High Plains Drifter: The Atacama


As Douglas Adams said of Space, the Atacama is big – really big. It is some 41,000 square miles (49,000 if you include the lower reaches of the Andes) and on a high plateau (altiplano) where the plain sits between 8000-1200ft and the mountains are much, much higher – 20,000ft is the norm. It is, arguably (there are other candidates) the driest place on the planet.  The average rainfall is 15mm (0.6in) a year but there are places in the desert where no rainfall has ever been recorded.

The reason for such aridity is simple geography.  It sits between the Andes and the Chilean Coast Range of mountains that prevent rain coming in from either the Pacific or the Atlantic. In fact – and indeed fiction – the Atacama is the place on earth most closely resembling Mars and has stood in for the red planet in Space Odyssey: Voyage to the Planets as well as being used to recreate the Martian environment for NASA instrument tests.

So, a great empty dead space? You couldn’t be more wrong.  The Atacama has a quite dramatic beauty all its own and a surprising amount of life. There are salt flats full of flamingos. There are foxes and mice (Darwin’s leaf-eared, to be precise) and llamas, guanacos and vicuñas in the scrubby, more grassy areas.  Storm petrels – a sea bird, if ever there was one – come to the Atacama to nest, perhaps because here they don’t have to fear any predators.

And then, of course, there’s man. The Incas ruled here before the Spanish conquistadores came but these were both latecomers. The Chinchorro culture was here long before, from around 7000BC, in fact. Rather like the Egyptian practice (but older), they mummified their dead and buried them with elaborate funerary practices (you can see the mummies in the coastal town of Arica).  Today, the Atacameño live in the altiplano and have been here for around 1500 years, mostly living around San Pedro de Atacama which is the place to stay – an oasis in every sense.

San Pedro (elevation 2407m, almost twice the summit of Ben Nevis) is built pretty much entirely of adobe (clay, water, straw and occasional animal bones) with straw roofs – they don’t have to worry too much about rain in these parts. I stayed at the Hotel Altiplanico which makes the most of the oasis with beautiful gardens. You don’t look for 5* luxury in the desert but you certainly find bucketloads of charm and authenticity here. The whole town has a slightly hippyish, laidback atmosphere and there are plenty of craft shops and good restaurants – I particularly liked Jardin Meraki, set in another lovely garden.

The town is a good base for exploring the desert. There are, of course, the famous Nazca Lines – geoglyphs incised into the earth that have had more than their fair share of attributed myths, but are generally believed to have been made around 500BC-500AD – and may have had a religious significance or simply been ancient signposts. The Nazca lines themselves are best seen from the air but there are many geoglyphic representations of animals, birds and people that you can see with the naked eye from the desert itself.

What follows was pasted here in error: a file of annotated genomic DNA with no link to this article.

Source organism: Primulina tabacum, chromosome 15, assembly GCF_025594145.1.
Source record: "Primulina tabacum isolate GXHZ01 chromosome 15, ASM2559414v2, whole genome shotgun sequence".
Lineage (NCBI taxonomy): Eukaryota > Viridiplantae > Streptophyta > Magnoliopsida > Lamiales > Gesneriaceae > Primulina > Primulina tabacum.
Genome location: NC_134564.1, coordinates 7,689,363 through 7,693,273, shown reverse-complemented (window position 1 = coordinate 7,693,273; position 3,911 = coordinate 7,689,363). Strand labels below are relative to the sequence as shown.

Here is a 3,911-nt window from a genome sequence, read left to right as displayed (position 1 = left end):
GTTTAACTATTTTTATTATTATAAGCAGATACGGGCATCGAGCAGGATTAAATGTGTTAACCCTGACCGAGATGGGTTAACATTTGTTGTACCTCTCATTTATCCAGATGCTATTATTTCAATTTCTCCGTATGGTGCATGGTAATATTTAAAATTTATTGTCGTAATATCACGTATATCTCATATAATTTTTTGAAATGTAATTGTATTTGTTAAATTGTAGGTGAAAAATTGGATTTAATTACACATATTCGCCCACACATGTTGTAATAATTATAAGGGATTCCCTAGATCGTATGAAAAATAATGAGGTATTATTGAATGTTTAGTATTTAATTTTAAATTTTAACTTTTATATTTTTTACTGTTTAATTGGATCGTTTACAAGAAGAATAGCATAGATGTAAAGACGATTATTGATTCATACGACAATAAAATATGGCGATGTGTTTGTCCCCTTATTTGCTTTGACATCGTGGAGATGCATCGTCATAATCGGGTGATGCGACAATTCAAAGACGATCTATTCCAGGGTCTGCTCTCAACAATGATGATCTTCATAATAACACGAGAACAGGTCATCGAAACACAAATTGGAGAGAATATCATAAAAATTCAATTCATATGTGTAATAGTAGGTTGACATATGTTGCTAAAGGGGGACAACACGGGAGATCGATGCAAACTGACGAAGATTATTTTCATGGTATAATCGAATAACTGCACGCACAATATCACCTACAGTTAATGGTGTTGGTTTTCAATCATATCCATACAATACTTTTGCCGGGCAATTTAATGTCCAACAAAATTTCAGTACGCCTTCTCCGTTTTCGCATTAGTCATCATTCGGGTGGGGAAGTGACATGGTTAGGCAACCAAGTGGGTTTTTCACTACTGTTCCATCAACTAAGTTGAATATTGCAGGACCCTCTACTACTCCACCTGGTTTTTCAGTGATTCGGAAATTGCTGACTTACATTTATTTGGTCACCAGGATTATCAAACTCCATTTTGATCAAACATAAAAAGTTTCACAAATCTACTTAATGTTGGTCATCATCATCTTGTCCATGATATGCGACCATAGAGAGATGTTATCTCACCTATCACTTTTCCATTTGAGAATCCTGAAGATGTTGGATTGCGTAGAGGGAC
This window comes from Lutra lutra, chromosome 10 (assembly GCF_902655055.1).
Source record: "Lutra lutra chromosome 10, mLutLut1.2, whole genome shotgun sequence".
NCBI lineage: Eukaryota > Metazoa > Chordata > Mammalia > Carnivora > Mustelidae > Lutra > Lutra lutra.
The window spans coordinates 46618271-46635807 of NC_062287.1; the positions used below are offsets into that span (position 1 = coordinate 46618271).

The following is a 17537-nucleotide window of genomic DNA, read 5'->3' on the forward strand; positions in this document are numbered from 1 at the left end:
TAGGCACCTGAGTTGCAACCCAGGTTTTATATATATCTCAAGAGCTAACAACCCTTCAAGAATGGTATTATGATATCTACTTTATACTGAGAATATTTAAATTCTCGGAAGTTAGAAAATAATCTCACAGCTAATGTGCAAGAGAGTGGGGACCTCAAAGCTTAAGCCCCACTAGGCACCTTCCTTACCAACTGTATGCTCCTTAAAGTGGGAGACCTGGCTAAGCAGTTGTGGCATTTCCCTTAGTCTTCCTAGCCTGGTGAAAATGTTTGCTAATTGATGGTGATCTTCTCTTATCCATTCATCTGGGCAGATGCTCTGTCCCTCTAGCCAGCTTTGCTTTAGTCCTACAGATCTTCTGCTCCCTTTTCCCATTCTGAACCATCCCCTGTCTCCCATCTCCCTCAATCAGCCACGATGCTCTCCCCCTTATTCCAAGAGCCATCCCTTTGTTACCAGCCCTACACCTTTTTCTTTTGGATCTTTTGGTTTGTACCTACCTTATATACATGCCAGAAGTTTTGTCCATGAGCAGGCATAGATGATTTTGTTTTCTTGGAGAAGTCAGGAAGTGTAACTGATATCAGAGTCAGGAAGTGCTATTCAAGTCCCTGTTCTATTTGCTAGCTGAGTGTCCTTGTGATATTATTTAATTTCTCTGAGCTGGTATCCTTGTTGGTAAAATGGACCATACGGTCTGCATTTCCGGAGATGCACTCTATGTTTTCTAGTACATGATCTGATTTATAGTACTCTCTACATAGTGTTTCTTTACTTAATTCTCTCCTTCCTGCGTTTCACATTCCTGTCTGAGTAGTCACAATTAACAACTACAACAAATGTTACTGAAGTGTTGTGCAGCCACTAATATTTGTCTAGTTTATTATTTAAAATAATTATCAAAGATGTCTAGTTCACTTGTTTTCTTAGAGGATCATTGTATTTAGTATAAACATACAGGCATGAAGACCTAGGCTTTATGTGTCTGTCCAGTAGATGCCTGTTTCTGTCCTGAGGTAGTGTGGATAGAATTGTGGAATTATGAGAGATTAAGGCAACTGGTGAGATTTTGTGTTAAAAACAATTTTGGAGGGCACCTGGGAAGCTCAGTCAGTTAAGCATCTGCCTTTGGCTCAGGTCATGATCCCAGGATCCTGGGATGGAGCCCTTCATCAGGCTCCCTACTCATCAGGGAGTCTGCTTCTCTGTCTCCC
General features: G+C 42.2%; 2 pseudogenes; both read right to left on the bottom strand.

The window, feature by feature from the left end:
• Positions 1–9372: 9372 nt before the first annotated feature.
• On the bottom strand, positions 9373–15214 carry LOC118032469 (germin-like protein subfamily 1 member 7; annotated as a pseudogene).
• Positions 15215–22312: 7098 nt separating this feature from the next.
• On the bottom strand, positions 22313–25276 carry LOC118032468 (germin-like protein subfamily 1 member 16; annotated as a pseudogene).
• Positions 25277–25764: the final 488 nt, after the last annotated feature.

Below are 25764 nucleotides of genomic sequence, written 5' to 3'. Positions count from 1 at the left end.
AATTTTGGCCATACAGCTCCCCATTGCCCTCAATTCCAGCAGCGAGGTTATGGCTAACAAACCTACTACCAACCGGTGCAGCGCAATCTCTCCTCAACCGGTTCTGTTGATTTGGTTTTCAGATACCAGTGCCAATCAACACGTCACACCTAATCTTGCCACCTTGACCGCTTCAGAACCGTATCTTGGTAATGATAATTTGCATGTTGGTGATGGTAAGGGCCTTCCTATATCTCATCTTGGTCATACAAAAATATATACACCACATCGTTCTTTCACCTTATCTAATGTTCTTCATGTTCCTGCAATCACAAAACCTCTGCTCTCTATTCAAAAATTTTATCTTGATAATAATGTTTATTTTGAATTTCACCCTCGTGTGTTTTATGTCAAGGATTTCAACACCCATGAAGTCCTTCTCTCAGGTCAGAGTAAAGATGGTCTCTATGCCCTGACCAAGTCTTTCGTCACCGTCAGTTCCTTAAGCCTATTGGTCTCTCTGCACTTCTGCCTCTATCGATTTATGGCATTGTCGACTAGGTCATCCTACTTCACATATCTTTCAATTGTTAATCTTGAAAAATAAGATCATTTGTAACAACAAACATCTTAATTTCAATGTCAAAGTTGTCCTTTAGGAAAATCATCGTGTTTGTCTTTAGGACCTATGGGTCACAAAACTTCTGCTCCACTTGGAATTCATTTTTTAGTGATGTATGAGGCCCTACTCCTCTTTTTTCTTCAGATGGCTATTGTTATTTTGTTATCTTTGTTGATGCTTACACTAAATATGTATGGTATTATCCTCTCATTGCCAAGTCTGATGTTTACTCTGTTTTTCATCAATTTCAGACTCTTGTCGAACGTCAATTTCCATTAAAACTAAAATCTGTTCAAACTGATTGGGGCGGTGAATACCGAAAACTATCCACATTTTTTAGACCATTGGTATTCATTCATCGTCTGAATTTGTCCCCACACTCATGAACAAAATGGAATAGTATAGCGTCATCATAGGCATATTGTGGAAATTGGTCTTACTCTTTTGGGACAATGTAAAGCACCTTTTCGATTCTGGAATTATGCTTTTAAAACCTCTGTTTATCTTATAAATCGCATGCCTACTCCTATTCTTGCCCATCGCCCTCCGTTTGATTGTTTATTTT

There are more settled signs of life out in the desert, too. Tulor was a settlement of circular adobe houses, all connected to each other with tiny patios and dating from around 380BC.  The Pukara de Quitor is a fort built by the Atacameño about 900 years ago just a few miles from town. Built on a strategic hill above a river, it took the Spanish 20 years to capture it. Later settlements include the ghost town of Humberstone, a late 19th century community created for the extraction of saltpetre and now a UNESCO World Heritage Site. With its old cooking pots, liquor store and forgotten shoes, it looks like it was abandoned yesterday.

It is probably, though, the natural sights that will draw you to Atacama: the long line of 12 volcanoes, including the perfect cone of Licancabur; El Tatio, a geyser field with over 80 active geysers; the Puritama Hot Springs; the Valle de la Luna (Valley of the Moon with the ruins of old Chilean salt mines); the Valle de la Muerte (Death Valley) with its gigantic dunes; and the vast salt flats (Salar de Atacama) that stretch some 3000 sq km and include the Chaxas Lagoon with its flamingo reserve.

You can even spend a day on a llama farm and take some of the family’s pet llamas for a walk – this is a very tranquil experience as llamas turn out to be surprisingly calm and affectionate creatures. They like a bit of nuzzling. A word of warning, though, for any vegans. If you stay for lunch with the family, you’re guaranteed to be offered the local delicacy: llama steak, what else?

For more information and inspiration for visiting Chile and the Atacama, please visit the official tourism website at www.chile.travel.

Photos by the author